Consumer education: Lessons from the CBD pet segment

In the CBD pet products segment, education is a requirement for success, and several of their strategies may be applicable to the education of the larger pet products customer base.

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Customer education is a significant challenge in the pet food industry. When real information competes with easily gotten misinformation on the internet, it can be difficult to reach your target audience in a consistent, productive manner — something the CBD (cannabidiol) industry is more familiar with than most. And when it comes to CBD pet products, dealing with pet owners who have real concerns for their pets’ health and well-being, the difficulty can become magnified.

From the ground up: The unique challenges of educating pet owners about CBD

Although there is growing acceptance of hemp and cannabis, there are many misconceptions that remain.

“Many pet guardians are confused about the difference between hemp and medical cannabis, if CBD will get their pet high, how one compound can be effective for so many issues pets face, etc.,” said Julianna Carella, founder and CEO of Treatibles. “We also find that customers need to understand the regulatory restrictions around hemp products and why the Treatibles product line is labelled with these regulations in mind. These questions take time and care to answer.”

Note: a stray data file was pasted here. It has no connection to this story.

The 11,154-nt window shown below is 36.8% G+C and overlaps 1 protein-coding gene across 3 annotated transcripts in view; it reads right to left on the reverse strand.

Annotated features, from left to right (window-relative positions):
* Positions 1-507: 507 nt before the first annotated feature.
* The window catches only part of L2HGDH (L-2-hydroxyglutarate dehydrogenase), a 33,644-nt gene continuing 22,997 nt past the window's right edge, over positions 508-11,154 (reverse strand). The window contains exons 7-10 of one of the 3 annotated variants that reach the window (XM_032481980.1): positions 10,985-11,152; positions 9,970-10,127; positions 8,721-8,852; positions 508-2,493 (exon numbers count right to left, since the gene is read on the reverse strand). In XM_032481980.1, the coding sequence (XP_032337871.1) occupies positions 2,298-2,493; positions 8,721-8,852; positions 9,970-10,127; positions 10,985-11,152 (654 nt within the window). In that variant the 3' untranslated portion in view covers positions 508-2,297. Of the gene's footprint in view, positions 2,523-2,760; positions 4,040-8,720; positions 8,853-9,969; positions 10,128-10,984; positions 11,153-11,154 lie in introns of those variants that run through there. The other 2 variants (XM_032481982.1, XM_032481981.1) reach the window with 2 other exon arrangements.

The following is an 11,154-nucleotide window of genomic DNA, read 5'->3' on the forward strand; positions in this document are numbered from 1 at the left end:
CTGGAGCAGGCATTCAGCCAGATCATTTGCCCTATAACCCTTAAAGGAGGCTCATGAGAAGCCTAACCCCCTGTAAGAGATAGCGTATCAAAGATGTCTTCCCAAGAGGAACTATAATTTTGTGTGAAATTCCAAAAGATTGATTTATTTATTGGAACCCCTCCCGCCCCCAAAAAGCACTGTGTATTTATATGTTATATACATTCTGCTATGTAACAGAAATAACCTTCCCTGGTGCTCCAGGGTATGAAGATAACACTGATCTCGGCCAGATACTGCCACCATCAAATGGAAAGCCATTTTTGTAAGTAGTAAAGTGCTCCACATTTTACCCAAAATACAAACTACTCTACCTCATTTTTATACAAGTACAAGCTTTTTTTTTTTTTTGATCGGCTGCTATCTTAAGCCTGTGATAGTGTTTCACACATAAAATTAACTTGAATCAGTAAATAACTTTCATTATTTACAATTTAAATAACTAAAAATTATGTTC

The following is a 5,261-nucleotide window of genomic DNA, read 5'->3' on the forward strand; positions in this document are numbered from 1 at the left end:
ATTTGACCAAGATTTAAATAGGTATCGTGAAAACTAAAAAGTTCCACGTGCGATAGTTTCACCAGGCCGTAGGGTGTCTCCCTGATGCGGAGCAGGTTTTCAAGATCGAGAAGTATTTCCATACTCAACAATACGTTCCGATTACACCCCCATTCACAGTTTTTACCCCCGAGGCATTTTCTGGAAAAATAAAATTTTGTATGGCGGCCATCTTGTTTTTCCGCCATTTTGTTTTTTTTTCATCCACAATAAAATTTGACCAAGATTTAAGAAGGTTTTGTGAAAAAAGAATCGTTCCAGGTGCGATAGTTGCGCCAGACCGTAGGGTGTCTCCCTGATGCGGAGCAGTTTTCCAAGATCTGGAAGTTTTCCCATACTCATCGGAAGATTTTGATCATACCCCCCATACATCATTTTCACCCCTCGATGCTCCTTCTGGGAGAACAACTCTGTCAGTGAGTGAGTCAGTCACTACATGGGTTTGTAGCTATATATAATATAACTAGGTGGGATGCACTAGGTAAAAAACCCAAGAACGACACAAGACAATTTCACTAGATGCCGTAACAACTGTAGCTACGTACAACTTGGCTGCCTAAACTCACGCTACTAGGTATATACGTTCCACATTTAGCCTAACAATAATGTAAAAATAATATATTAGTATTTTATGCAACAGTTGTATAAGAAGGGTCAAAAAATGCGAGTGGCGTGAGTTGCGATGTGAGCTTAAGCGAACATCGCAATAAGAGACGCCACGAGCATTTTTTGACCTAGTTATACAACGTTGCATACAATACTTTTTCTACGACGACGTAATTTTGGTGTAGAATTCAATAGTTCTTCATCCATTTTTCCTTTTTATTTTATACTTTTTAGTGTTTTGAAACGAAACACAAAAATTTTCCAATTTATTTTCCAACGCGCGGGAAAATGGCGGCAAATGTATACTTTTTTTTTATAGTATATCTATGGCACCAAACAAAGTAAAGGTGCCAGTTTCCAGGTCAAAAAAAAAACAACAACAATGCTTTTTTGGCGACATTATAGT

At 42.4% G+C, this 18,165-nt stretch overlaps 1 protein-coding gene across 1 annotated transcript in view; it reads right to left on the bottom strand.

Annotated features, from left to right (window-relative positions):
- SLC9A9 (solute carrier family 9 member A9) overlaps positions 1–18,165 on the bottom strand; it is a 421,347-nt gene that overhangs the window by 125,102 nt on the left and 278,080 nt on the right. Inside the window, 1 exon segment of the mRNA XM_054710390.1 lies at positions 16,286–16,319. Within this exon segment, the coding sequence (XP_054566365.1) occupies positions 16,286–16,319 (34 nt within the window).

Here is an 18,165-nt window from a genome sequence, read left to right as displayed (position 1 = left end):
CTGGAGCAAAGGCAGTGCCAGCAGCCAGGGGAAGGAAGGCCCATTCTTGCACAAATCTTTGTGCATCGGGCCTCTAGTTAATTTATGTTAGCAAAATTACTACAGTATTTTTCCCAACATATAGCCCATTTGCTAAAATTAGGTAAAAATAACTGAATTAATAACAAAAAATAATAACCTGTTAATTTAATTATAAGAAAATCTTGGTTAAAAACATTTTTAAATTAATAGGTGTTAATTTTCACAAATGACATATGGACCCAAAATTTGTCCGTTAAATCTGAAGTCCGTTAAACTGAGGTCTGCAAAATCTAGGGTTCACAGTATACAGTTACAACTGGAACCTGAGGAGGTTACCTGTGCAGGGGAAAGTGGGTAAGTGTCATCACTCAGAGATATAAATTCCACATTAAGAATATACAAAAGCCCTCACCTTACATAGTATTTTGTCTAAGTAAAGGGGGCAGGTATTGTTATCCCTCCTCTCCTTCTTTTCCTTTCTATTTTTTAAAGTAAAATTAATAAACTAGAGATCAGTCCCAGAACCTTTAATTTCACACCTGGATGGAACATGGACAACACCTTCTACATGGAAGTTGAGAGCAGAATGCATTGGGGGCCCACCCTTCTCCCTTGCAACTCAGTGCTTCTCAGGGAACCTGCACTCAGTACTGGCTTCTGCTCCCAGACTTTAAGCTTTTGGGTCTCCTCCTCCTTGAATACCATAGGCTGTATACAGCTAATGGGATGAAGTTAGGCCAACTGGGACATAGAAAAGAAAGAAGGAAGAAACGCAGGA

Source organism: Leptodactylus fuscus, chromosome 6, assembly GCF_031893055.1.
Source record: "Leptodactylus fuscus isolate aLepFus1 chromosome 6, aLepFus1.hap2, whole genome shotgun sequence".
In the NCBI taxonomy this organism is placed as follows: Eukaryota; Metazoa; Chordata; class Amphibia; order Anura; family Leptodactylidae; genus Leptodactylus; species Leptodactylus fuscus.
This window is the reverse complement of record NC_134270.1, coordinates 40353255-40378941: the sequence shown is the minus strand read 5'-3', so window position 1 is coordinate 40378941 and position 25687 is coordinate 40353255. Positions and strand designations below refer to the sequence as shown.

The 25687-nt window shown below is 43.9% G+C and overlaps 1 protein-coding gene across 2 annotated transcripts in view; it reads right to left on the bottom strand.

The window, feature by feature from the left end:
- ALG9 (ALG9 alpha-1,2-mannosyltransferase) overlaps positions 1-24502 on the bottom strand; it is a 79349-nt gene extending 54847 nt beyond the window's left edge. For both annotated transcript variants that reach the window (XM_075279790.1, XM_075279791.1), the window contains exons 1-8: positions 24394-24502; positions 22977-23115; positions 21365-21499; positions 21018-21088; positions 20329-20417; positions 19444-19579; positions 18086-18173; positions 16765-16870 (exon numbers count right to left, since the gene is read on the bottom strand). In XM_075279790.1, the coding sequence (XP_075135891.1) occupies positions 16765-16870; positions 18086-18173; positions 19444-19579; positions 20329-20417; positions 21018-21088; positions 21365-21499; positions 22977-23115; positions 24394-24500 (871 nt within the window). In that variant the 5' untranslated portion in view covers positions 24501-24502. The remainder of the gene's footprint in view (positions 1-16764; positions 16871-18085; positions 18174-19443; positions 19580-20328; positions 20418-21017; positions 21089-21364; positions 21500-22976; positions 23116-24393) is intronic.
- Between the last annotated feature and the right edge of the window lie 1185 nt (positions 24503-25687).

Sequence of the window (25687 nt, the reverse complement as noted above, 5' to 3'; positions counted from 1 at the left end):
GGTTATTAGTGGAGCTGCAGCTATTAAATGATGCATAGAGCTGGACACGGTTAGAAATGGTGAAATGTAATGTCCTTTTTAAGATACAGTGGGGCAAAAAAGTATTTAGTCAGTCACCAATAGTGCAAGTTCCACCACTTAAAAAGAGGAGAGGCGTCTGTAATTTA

The stigma associated with marijuana and THC’s (tetrahydrocannabinol, the psychoactive ingredient in marijuana that produces the feeling of being high) psychoactive effects can be difficult to overcome, and the only way to negate the stigma is to educate people from the ground up.

“First you must educate customers on the differences of CBD vs. THC before moving on to the potential benefits of CBD,” said Heidi Navala, president and founder of Petabis Organics. “More people are hearing from friends and family members about their experiences and results in using CBD, so that instills confidence, moves the possible benefits past anecdotal and creates a comfort level in using CBD for their pets.”

Because the segment is relatively new, there’s not a lot of regulated oversight in place, so quality becomes the next level of consumer education.

Once customers are open to the benefits, which is primarily what the pet industry is focusing on, the next hurdle is getting them to understand the quality issues of CBD,” said Navala. “Not all CBD oils are the same, especially when it comes to quality, purity and efficacy. Quality, purity and efficacy are where CBD becomes the Wild West and a ‘buyer beware’ environment. In the pet CBD marketplace, there is so much marketing spin and often a lack of expertise and quality oversight.”

Learning at all levels: CBD product companies reveal their consumer education strategies

Education can happen at several different points of contact, but one of the more obvious avenues is through the pet store selling the products.

“Education is truly a hands-on experience that requires engagement between customers and employees,” said Heidi Hill, founder of Holistic Hound. “Holistic Hound provides both online and in-person training to ensure that our retailers have all the information they need about these products and how they work, and empowers them to feel confident about passing that education on to their customers.”